Mailing lists come in two main types: distribution lists, which are used to distribute information, such as news or press releases, and discussion lists, which are used to exchange information and ideas among participants. Mailing lists deliver information to you via e- mail. In order for you to receive information from a mailing list, you will need to subscribe (or join) the list. Subscribing to a list is almost always free and consists of sending an e-mail message to a specific address.  It is important to realize that whichever type of list you subscribe to probably will send more information than you care for. Other subscribers may be interested in other types of information than you are. You usually cannot ask the person who administers the list to send only the kind of information that you want. For discussion lists, you must also understand what kind of messages are proper to post, and which are not. The original message that you received at the beginning of your subscription to the list will probably tell you about the purpose of the list and the kinds of discussions you can anticipate. If it doesn't, try to get an idea of the rhythm of the list by reading the messages sent to it for several days before posting. Do not send messages that are off topic or add little to the discussion (e.g.  me too). Also, make sure you keep the original message(s) you received when you subscribed to the list, so that you know how to unsubscribe when the moment comes. Improperly sending unsubscribe requests is annoying for all the members of the list. Mailing lists can be a particularly useful means to get answers to simple (or even complicated) questions. Most people on mailing lists are very nice, and want to help you. However, please understand that often times your questions or comments will be met with silence. Listing all the mailing lists available online would take a long time, and is beyond the scope of this guide. However, you can find lists of human right mailing lists in:

Derechos Human Rights Mailing Lists: http://www.derechos.org/human- rights/lists/  Information and discussion mailing lists run by Derechos

Human Rights Lists: http://www.derechos.org/human- rights/lists/others.html

Publicly Accessible Mailing Lists: http://www.neosof t.com/Internet/paml/
A searchable list of hundreds of mailing lists on all topics

Liszt, the mailing list directory: http://www.liszt.com

Reference.com: http://www.reference.com/
Searchable archive of a number of mailing lists, including some human rights ones.

 

Y. Newsgroups


 

Newsgroups are bulletin-board-like fora, where people >from all over the world meet to discuss issues, have fun, etc. There are newsgroups for almost any topic, and several for human rights issues. Be aware, though, that not everyone has access to newsgroups (this is specially true in third world countries), and that for some reason newsgroup discussions tend to degenerate into flame wars much faster than mailing list discussions. In order to access newsgroups you need a newsreader. Most browsers, such as Netscape Navigator, Internet Explorer, and Opera, are now equipped with one. DejaNews offers a vey useful website which allows you to search a huge archive of messages posted to newsgroups at http://www.dejanews.com/< /B>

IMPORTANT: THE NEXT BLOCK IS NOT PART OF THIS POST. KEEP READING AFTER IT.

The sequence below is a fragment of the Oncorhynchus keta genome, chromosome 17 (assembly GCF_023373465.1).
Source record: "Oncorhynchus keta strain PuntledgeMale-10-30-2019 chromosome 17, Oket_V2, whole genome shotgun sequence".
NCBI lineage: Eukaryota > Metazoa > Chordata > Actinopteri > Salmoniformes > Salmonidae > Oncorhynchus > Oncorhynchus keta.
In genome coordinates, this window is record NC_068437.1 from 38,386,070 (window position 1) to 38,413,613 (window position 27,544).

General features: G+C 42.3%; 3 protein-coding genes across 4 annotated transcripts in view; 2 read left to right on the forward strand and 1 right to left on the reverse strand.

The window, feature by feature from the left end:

soc.rights.human
Unmoderated, and the main human rights newsgroup. 

misc.activism.progressive
Moderated, it's mostly used to post news releases, actions and other human rights information

alt.activism and alt.activism.death-penalty
Even more flame-war oriented, but covering more issues than just human rights.

soc.culture.xxx
where xxx is the name of a country or geographical region. There are newsgroups for many countries, where people either from those countries or interested on those cultures congregate. They can be very useful for obtaining news and information about the country in question.

esp.soc.derechos-humanos
Spanish language newsgroups where Derechos posts many of its news releases.

 


Z. Chat Rooms


 

Chat rooms, virtual spaces where you can converse in real time with people from any part of the world, are a universe to themselves and beyond the scope of this guide. In general, chat rooms are mostly social in nature, though there may be used to schedule talks or conferences in human rights issues. They are useful, however, as a place to get instant information of a general nature. If you've heard a rumor that there has been a coup in Uruguay, for example, a quick visit to an Uruguayan chat room can put you in touch with someone in that country that may be able to tell you right away what's going on. Contact your Internet provider to determine whether you have access to chat rooms.

_______________
Addendum: Privacy:  When using the Internet to do human rights work, you should keep in mind that all online un- encrypted communications can be easily intercepted. This includes mischievous teenagers with time and know-how and members of the intelligence services of any country of your choice. If you want to communicate privately you must use encryption. The most common type of encryption software available is Pretty Good Privacy or PGP - a program freely available online from http://www.pgpi.com/ While it is illegal in the United States and other countries to export strong encryption technology (i.e. give a copy of PGP to a foreign colleague and you are risking several years in jail), it is usually legal to use it (at least outside of France and Russia).  You can find more information about PGP and why you should use it in the July '98 issue of Without Impunity (http://www.der echos.org/wi/2/onlin e.html).

______________
Special thanks.  This guide was written with the help and support of Margarita Lacabe, Executive Director of Derechos Human Rights.  Comments and suggestions are welcome.  Please write to marga@derechos.org.  


 

back to top







November 27, 1998

URL: www.stanley.feldberg.brandeis.edu/~teuber/Courses.html
teuber@brandeis.edu
Andreas Teuber's Home Page